Author of Ed Engoron’s Choclatique, Running Press, 2011
Let me take a moment to break away from our wonderful topics—CHOCOLATE and CHOCLATIQUE—and talk about the loss of a friend and one of the stalwarts of the entertainment and music industries.
I first met Dick Clark when I was hanging out at the old ABC Television Studios on Prospect and Talmage on the fringe of Hollywood. That was before the days of high security, pass codes and pictured identification cards. I was around so often that someone finally offered me a job in the art department and very soon thereafter became an art director. Art directors are those guys and gals who design the scenery and sets for television show and movies. I was only in my late teens, (lied about my age; pushing 17 up to 26), but thankfully I had enough talent to convince people I knew what I was doing.
One of the shows I was to work on was American Bandstand. It’s kind of funny looking back today; I was just about the same age as the dancers on the show. I got to know Mr. Clark as each week I tried to design something a little bit better which seemed to impress him. Now, this was no easy feat. In the mid-60’s the budget for a show like this was only in the hundreds and you had to really stretch a dollar to get any production values at all.
The one thing I did learn about Mr. Clark was that he was one of the kindest men on the lot. He always took the time to talk to everyone on the set. He was very protective of the young unpaid kids who danced on the show, and was always showcasing new talent. I was there on Stage A for the first TV appearance of Sonny and Cher (I Got You, Babe), Chubby (The Twist) Checkers and many others.
One afternoon our director, Hal Galley, became ill with food poisoning (no, I didn’t do it). There were no other directors on the lot. Mr. Clark came over to me and asked if I would fill in for Hal. At the moment, this was the opportunity of a lifetime. Mr. Clark took me aside to assure me that I had been in the control booth long enough that he was sure I could handle a 30-minute show. Let the truth be known we had such a well-oiled group of professionals who had worked on the show for several years that no one could have failed at the task.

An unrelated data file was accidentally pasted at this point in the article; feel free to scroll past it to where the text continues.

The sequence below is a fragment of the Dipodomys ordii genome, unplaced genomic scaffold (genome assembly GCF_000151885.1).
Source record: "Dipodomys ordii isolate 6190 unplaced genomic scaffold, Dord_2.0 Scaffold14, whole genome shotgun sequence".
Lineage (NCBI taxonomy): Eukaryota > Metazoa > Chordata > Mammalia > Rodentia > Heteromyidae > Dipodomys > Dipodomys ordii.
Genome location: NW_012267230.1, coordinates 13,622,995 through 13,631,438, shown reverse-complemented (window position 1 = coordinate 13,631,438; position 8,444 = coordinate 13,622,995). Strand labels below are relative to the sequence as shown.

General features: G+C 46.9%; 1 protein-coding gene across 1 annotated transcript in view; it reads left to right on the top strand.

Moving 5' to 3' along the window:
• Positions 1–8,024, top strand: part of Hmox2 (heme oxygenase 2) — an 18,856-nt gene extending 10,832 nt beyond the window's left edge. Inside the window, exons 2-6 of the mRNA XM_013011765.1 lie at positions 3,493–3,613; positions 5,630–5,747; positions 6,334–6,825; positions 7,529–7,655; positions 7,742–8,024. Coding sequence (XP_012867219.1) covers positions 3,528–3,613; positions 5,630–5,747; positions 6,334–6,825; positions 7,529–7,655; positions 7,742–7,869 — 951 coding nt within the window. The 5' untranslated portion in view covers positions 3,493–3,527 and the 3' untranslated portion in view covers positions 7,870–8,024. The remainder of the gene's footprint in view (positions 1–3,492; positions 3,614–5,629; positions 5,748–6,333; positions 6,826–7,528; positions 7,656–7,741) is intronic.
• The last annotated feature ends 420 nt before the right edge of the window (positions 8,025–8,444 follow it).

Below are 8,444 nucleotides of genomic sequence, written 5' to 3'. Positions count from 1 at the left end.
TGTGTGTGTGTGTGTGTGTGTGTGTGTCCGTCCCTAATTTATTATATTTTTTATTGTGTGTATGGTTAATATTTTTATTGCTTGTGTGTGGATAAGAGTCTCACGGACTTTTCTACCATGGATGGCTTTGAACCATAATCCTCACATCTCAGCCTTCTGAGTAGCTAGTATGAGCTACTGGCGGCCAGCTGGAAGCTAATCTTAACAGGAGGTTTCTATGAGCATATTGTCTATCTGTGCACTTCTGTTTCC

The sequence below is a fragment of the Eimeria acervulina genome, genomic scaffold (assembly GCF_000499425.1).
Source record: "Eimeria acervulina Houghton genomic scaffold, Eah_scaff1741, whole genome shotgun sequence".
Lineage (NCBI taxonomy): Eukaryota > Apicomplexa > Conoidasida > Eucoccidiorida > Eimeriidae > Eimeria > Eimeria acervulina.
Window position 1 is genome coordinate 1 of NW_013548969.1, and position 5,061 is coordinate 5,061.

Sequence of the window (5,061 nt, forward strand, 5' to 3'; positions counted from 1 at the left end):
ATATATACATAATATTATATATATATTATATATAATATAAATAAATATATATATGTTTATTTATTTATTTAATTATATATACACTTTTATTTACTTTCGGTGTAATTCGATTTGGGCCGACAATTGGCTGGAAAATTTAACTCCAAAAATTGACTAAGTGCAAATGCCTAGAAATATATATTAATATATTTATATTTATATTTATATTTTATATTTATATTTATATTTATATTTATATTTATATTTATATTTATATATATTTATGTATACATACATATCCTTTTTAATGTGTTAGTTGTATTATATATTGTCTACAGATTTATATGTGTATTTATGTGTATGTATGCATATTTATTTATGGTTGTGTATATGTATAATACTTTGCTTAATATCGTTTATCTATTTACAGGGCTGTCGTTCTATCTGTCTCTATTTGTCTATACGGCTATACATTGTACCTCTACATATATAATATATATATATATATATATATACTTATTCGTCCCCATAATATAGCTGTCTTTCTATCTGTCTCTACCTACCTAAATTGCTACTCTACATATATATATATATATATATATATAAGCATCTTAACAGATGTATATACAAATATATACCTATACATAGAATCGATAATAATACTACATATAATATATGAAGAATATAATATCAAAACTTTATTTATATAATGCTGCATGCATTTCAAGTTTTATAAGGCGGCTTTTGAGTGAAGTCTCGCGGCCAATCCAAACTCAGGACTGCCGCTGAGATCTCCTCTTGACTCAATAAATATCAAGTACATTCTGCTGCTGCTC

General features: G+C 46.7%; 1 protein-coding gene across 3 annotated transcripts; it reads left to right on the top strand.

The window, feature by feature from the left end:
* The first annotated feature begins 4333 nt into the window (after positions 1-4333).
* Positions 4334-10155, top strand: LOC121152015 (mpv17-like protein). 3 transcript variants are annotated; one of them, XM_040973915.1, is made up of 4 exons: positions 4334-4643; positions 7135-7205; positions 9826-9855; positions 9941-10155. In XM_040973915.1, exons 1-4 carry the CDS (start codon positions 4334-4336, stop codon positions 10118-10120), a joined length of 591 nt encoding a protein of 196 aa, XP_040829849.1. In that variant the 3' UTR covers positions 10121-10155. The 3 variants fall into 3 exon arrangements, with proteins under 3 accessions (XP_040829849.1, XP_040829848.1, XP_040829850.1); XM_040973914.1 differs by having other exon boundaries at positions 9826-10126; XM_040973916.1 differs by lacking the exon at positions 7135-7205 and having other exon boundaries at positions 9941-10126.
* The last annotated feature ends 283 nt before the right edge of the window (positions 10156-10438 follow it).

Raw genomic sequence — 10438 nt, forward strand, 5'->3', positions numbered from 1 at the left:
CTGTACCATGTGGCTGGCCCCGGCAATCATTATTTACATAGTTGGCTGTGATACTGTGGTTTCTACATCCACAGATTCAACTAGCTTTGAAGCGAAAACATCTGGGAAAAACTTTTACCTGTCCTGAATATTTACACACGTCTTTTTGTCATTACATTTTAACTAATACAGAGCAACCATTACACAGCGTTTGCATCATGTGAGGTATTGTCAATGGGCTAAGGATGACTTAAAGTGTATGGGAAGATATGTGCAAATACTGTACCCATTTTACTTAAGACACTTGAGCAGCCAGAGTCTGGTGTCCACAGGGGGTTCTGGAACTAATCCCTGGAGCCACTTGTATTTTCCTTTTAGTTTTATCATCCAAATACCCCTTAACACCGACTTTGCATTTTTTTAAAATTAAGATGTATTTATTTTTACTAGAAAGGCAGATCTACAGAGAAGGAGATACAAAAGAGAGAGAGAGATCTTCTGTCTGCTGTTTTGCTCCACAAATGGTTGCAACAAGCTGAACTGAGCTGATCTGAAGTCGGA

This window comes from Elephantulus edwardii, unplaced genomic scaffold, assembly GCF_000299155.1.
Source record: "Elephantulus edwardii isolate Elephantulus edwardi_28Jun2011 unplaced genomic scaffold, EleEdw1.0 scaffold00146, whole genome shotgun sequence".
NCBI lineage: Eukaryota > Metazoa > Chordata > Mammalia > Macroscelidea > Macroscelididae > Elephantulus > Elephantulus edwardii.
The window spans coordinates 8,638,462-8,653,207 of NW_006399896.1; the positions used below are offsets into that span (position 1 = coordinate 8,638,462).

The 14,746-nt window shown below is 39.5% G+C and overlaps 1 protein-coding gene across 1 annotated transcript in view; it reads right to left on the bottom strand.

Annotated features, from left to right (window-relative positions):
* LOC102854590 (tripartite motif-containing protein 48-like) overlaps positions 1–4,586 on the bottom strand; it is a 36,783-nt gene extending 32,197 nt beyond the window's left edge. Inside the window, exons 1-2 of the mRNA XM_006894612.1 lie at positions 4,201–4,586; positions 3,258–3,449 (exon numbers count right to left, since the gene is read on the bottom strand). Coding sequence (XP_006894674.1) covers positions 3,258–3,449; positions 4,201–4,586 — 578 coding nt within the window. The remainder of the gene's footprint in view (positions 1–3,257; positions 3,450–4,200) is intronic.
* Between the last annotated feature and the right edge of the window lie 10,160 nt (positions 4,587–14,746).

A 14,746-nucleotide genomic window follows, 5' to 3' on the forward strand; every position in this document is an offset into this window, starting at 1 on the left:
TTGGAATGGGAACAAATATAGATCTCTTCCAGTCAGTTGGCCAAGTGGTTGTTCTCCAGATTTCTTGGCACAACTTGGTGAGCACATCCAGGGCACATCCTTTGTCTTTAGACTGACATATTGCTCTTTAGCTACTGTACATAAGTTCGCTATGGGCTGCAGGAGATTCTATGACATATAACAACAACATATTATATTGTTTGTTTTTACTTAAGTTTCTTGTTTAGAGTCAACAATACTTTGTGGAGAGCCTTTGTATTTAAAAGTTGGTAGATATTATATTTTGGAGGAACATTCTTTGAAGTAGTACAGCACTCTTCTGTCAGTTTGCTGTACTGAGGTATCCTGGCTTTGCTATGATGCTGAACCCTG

My first words were, “Cue the music!” and as I heard that famous theme score start, I began calling the shots. What a thrill to be asked by Dick Clark himself to fill in as a director. At the commercial breaks, Mr. Clark rushed up the stairs to compliment me on a job well done. I finished out the week for Hal and then went back to my normal duties of designing sets for Day in Court, Queen for a Day and Shivaree.
Several years later I got a call from Dick who asked me to draw some sketches for a new sitcom he was pitching. It was to be a comedy based on the life of a cave man that started out with a brute hitting his wife with a club and dragging her back to the cave. This was to be a kind of non-animated (totally polically incorrect) take-off on the Flintstones. Thankfully, nothing ever came of it.
I left the entertainment industry to open the first of many restaurants and later Choclatique. Over the years, Dick would be a guest at one of them. He always remembered me as “the kid” he gave the first shot to direct and I will always remember him as one of the the most generous gentlemen in Hollywood. So long, Dick, and rest in peace.